German carmaker Opel has announced the resignation of its chief executive, Karl-Friedrich Stracke. He has also stepped down from his position as president of Opel's parent company, General Motors Europe.
German automaker Opel on Thursday said its CEO, Karl-Friedrich Stracke, had stepped down from the position which he had held from April 2011. He also resigned as chairman of Opel's parent company, General Motors Europe, the company announced in a statement. The 56-year-old Stracke had been appointed to this position only a few months ago.
GM Vice-Chairman Steve Girsky was to take over Stracke's former duties on an interim basis, as the carmaker started looking for a permanent replacement.
General Motors Chief Executive Dan Akerson gave no reason for the resignation of Stracke, saying only that the latter had worked "tirelessly, under pressure, to stabilize the ailing company."
Stracke himself was quoted as saying that he believed "Opel/Vauxhall has a bright future" and added that he was looking forward to taking on special assignments under GM's management. No details were provided as to which tasks he would tackle.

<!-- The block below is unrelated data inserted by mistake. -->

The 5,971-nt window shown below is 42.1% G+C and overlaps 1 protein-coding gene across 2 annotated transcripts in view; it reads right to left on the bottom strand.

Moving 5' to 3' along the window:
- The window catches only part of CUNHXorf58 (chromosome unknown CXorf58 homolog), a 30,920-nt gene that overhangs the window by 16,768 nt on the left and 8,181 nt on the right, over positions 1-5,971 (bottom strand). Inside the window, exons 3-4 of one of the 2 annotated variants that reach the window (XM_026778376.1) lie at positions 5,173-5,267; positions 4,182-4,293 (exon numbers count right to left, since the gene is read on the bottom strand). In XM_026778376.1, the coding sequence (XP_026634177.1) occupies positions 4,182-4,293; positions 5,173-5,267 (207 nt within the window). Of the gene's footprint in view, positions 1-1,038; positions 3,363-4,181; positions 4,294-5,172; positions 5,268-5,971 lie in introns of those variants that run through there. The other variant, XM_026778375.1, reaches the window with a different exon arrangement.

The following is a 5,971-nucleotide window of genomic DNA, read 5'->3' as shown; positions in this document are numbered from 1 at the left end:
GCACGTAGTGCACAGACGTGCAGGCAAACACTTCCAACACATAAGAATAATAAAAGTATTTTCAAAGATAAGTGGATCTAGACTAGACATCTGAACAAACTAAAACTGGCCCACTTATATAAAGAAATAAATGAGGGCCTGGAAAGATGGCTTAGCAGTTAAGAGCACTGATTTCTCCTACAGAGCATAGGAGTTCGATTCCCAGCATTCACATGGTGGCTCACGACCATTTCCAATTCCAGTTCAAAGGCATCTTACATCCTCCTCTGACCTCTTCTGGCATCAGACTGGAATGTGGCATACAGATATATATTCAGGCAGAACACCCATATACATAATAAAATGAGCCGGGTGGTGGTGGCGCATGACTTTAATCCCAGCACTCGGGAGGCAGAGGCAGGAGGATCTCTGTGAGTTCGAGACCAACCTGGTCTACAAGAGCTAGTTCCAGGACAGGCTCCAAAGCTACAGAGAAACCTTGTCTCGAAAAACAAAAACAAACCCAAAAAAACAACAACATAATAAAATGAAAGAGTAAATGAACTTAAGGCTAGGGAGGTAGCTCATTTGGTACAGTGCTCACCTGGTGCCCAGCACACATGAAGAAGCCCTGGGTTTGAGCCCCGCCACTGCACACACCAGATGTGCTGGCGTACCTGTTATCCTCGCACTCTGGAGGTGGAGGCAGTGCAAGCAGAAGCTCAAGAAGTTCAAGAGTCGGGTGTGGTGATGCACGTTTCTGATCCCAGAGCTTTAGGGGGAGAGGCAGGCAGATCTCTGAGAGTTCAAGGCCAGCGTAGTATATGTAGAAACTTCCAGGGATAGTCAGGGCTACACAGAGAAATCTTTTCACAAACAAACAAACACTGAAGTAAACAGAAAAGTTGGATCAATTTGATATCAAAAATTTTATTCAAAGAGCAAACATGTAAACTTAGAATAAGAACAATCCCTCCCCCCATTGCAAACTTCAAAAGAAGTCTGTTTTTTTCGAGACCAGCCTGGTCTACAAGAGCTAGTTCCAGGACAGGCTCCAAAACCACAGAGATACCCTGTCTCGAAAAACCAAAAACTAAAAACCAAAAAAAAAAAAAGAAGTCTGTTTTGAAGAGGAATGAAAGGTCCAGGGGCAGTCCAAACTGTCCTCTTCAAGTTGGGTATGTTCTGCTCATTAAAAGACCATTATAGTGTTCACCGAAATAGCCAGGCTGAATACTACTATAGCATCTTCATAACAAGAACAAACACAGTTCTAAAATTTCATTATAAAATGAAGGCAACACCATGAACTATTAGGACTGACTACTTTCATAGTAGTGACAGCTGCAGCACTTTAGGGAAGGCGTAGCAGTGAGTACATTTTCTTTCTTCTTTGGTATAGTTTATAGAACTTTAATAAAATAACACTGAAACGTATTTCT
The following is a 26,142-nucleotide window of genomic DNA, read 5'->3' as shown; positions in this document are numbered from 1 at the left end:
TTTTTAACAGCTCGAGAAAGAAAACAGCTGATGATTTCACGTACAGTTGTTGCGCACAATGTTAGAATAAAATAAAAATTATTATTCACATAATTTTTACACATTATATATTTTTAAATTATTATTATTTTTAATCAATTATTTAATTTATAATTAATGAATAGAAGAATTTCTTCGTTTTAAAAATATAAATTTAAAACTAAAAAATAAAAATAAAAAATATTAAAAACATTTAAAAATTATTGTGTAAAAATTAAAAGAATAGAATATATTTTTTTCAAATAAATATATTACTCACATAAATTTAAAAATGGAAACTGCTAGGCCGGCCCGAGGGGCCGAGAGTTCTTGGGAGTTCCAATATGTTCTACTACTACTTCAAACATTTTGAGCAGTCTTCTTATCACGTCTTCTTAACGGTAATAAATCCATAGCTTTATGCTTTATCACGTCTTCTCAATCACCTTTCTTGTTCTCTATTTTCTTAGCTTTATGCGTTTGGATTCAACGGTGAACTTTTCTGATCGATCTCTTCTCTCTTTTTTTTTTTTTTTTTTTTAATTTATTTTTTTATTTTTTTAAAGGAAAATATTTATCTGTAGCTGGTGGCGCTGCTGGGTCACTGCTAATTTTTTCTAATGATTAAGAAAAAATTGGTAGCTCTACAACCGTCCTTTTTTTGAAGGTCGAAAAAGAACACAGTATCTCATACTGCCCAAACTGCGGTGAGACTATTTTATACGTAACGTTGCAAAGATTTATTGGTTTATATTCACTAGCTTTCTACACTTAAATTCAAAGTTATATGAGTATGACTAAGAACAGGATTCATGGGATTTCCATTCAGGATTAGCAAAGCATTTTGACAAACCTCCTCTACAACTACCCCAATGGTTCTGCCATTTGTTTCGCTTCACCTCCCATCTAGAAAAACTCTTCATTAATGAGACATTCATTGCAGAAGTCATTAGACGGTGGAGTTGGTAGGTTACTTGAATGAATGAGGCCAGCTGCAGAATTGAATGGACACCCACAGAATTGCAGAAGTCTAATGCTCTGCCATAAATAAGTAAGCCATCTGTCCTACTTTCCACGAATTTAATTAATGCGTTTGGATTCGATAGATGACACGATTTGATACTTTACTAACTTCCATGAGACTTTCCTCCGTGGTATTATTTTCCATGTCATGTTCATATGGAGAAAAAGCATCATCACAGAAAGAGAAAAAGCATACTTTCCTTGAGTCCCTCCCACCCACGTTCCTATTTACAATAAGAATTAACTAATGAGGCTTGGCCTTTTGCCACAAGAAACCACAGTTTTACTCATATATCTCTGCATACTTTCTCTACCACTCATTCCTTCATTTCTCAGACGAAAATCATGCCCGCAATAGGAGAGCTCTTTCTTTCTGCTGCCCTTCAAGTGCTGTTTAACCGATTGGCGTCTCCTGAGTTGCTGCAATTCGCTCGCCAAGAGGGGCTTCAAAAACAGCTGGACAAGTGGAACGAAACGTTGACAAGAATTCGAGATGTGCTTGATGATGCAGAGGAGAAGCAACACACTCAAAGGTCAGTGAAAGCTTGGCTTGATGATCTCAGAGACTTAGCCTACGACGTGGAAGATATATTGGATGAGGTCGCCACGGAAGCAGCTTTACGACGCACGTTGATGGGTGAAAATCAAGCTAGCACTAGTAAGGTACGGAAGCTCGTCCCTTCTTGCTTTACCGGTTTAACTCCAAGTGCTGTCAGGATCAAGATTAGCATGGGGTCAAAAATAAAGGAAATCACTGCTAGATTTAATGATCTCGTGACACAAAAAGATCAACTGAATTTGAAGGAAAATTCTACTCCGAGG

Targets not met
Analysts put Stracke's resignation down to his inability to turn around a European car division that had run up billions of euros (dollars) in losses over the past 10 years.
In June 2012, Opel's supervisory board approved a deep restructuring plan to get the company back on a sound financial footing while remaining vague about further plant closures in Europe, Germany included, in a couple of years from now.
Opel has been suffering from the ongoing debt crisis in the eurozone, seeing its business in the most affected southern European nations go down the drain. GM has not allowed it to sell cars overseas to compensate for the losses incurred on the European continent.
hg/pfd (AFP, dapd, dpa)